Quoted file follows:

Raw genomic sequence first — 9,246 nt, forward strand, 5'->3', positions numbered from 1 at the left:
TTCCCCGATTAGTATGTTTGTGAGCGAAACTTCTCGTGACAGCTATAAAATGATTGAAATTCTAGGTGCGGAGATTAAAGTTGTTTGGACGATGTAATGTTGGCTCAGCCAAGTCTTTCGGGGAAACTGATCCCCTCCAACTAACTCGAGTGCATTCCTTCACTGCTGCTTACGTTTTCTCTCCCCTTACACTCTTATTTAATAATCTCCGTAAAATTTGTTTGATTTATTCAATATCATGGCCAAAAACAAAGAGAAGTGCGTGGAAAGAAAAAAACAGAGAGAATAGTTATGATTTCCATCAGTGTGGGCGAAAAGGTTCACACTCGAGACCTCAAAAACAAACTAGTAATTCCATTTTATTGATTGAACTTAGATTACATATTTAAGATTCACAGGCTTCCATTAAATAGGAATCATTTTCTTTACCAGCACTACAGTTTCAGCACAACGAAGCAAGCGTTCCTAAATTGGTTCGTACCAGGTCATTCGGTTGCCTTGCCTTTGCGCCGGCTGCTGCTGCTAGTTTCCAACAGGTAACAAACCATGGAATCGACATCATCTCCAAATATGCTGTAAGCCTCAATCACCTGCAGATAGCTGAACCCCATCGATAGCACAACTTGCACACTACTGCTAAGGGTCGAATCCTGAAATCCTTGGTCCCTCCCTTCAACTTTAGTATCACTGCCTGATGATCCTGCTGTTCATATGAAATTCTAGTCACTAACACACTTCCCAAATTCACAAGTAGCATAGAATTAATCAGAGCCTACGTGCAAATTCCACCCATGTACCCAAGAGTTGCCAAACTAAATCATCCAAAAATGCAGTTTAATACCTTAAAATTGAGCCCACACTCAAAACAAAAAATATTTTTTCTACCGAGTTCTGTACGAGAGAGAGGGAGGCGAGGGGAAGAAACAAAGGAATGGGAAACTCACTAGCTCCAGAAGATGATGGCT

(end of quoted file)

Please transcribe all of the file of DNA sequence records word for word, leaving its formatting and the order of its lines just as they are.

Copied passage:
Raw genomic sequence first — 9,246 nt, forward strand, 5'->3', positions numbered from 1 at the left:
TTCCCCGATTAGTATGTTTGTGAGCGAAACTTCTCGTGACAGCTATAAAATGATTGAAATTCTAGGTGCGGAGATTAAAGTTGTTTGGACGATGTAATGTTGGCTCAGCCAAGTCTTTCGGGGAAACTGATCCCCTCCAACTAACTCGAGTGCATTCCTTCACTGCTGCTTACGTTTTCTCTCCCCTTACACTCTTATTTAATAATCTCCGTAAAATTTGTTTGATTTATTCAATATCATGGCCAAAAACAAAGAGAAGTGCGTGGAAAGAAAAAAACAGAGAGAATAGTTATGATTTCCATCAGTGTGGGCGAAAAGGTTCACACTCGAGACCTCAAAAACAAACTAGTAATTCCATTTTATTGATTGAACTTAGATTACATATTTAAGATTCACAGGCTTCCATTAAATAGGAATCATTTTCTTTACCAGCACTACAGTTTCAGCACAACGAAGCAAGCGTTCCTAAATTGGTTCGTACCAGGTCATTCGGTTGCCTTGCCTTTGCGCCGGCTGCTGCTGCTAGTTTCCAACAGGTAACAAACCATGGAATCGACATCATCTCCAAATATGCTGTAAGCCTCAATCACCTGCAGATAGCTGAACCCCATCGATAGCACAACTTGCACACTACTGCTAAGGGTCGAATCCTGAAATCCTTGGTCCCTCCCTTCAACTTTAGTATCACTGCCTGATGATCCTGCTGTTCATATGAAATTCTAGTCACTAACACACTTCCCAAATTCACAAGTAGCATAGAATTAATCAGAGCCTACGTGCAAATTCCACCCATGTACCCAAGAGTTGCCAAACTAAATCATCCAAAAATGCAGTTTAATACCTTAAAATTGAGCCCACACTCAAAACAAAAAATATTTTTTCTACCGAGTTCTGTACGAGAGAGAGGGAGGCGAGGGGAAGAAACAAAGGAATGGGAAACTCACTAGCTCCAGAAGATGATGGCT